We hear a lot about “Web 2.0” these days. It sounds neat and it’s trendy to talk about blogging and social media. But does it really affect our businesses? Is Web 2.0 just for kids and tech-hipsters or is it something we business owners should use to help promote our businesses?
So, to help you get started in thinking about Web 2.0 for your business, here are some things for you to consider.
1. Have a plan
Don’t dive in just because it’s cool or because you read an article about it. Be clear about what you’re trying to accomplish, how much you’re willing to invest and what time frame you are working on. Like any aspect of your business – plan ahead.
2. Make sure your target audience is online
Web 2.0 tools are fun but useless if the people who see your stuff don’t want what you offër. Or if they don’t look to the Web for information to help them buy what you sell, then your efforts will be less effective. Like any marketing channel, it only works if your prospective customers are there to see (or hear) your message and they are receptive to it.
3. Create good content
Web 2.0 is the social web, but it’s still content-driven. Lousy content leads to lousy marketing, no matter how flashy it is. Make your content relevant, interesting and real. Put yourself in your customer’s shoes and answer their questíons with your content.
4. Don’t sell
Help, inform, educate but do not sell. Web 2.0 is all about people connecting by helping each other. No salesmen allowed! Think education, not advertising. Deliver useful, nuts and bolts stuff or honest opinions they can believe. That’s how you build credibility and trust that lead to new customer relationships.
5. Start with a free hosted blog
Wordpress and Blogger both have very useful and simple blogs you can setup for frëe. Use them to start blogging and get a feel for how it works and how people use Web 2.0. Dip your toe in the water before diving in.
6. Talk to kids
Chat with some kids (ages 8 to 18) and find out how they use the web. They are the trend-setters. What they’re doing now, the rest of us will be doing soon. Learn what they do and why. This helps you understand the web from a different perspective.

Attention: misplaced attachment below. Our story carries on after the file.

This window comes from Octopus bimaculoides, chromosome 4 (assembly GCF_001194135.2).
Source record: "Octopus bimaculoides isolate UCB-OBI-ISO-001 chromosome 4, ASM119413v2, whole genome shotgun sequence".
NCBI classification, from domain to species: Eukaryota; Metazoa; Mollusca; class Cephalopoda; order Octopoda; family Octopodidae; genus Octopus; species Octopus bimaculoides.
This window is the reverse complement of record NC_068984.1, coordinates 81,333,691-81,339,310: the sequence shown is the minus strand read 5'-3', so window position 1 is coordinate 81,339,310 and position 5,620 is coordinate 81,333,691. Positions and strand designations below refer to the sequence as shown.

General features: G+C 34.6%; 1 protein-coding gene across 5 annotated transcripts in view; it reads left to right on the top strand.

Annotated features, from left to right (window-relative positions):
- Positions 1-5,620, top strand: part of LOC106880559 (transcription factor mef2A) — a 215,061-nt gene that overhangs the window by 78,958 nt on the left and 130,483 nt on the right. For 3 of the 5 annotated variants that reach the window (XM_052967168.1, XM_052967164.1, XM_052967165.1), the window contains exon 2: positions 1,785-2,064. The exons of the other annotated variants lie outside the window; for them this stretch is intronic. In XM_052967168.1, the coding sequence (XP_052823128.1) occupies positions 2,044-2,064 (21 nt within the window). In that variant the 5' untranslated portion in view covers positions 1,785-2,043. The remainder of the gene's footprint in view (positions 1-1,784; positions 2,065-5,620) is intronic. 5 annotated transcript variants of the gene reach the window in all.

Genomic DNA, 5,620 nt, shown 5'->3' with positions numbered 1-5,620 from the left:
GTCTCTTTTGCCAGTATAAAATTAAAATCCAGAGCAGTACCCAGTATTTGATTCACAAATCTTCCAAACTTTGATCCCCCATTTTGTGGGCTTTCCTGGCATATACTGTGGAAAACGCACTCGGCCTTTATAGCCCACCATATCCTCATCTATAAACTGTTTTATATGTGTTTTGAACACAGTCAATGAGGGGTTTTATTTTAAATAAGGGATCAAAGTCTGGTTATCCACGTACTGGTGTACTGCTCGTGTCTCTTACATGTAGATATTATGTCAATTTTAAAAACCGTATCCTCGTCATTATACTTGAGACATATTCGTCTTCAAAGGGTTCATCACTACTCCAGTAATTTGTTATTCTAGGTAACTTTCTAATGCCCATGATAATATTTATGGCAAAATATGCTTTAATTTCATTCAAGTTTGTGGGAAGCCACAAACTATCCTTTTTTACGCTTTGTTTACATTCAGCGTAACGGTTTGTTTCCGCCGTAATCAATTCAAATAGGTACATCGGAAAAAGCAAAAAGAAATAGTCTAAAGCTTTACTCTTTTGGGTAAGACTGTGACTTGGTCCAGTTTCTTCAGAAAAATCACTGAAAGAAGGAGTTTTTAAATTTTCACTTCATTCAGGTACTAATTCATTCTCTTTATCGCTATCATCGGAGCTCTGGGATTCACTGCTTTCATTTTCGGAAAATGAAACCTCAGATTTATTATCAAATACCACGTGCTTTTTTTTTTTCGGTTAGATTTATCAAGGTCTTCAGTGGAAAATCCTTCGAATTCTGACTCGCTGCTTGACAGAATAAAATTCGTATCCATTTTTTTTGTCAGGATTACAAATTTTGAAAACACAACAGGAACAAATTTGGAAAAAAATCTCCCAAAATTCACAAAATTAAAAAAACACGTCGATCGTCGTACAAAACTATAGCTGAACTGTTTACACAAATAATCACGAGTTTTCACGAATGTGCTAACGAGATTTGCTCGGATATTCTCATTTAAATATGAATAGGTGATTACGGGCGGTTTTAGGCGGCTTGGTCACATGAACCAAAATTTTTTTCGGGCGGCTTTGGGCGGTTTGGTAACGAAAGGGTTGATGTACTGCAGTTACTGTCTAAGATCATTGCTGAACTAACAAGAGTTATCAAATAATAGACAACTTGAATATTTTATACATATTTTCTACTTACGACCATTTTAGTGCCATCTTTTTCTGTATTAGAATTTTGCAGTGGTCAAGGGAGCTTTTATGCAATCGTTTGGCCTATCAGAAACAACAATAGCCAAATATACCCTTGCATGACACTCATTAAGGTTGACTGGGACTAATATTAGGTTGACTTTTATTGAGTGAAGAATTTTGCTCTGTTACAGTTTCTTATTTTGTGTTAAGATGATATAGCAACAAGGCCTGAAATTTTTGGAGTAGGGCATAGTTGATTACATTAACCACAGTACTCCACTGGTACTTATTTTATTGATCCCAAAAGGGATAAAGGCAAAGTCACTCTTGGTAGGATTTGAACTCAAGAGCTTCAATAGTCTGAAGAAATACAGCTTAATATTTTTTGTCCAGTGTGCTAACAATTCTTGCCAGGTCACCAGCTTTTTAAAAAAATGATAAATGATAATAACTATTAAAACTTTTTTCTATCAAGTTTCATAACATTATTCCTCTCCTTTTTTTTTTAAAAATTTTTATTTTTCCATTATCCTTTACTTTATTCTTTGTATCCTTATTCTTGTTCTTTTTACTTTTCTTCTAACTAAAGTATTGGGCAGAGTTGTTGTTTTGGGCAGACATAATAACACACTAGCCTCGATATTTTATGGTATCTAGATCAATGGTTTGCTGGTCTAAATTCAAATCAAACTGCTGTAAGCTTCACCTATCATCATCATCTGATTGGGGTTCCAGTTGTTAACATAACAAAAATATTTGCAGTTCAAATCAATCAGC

7. Do it yourself
Web 2.0 is about being real. It’s real people connecting with each other. It’s okay to hire a pro to advise you. But to keep it genuine, make sure you or your employees create the content and do the work. Otherwise people will know you’re faking it.
8. Buy a camcorder and start shooting
Go to Best Buy or Radio Shack and buy an inexpensive camcorder, tripod and lapel microphone. Buy 20-30 tapes too. Then take a weekend and shoot film. Practice, practice, practice. Get comfortable being on camera so you’re not nervous or dorky. Then, write a funny or useful how-to sketch and film it. Use Microsoft MovieMaker to edit and then upload to YouTube.com.
9. Buy an inexpensive audio recorder
MusicBarn.com has a package that includes M-Audio’s MobilePre USB recording interface. Add a microphone and you have a high quality setup to record podcasts and MP3 audio files whenever you want. Then buy NGWave sound editing software to make it sound professional and you’re in business.
10. Surf ’till it Hurts
Surf blogs, YouTube, Google Videos, Del.icio.us, Digg, Reddit, StumbleUpon, Technorati and other social media websites. Get a feel for how they work and who goes there. Become part of some social media communities. Make new friends online. Immerse yourself in the Web 2.0 culture so you know how it works and if it might fit your marketing plans.
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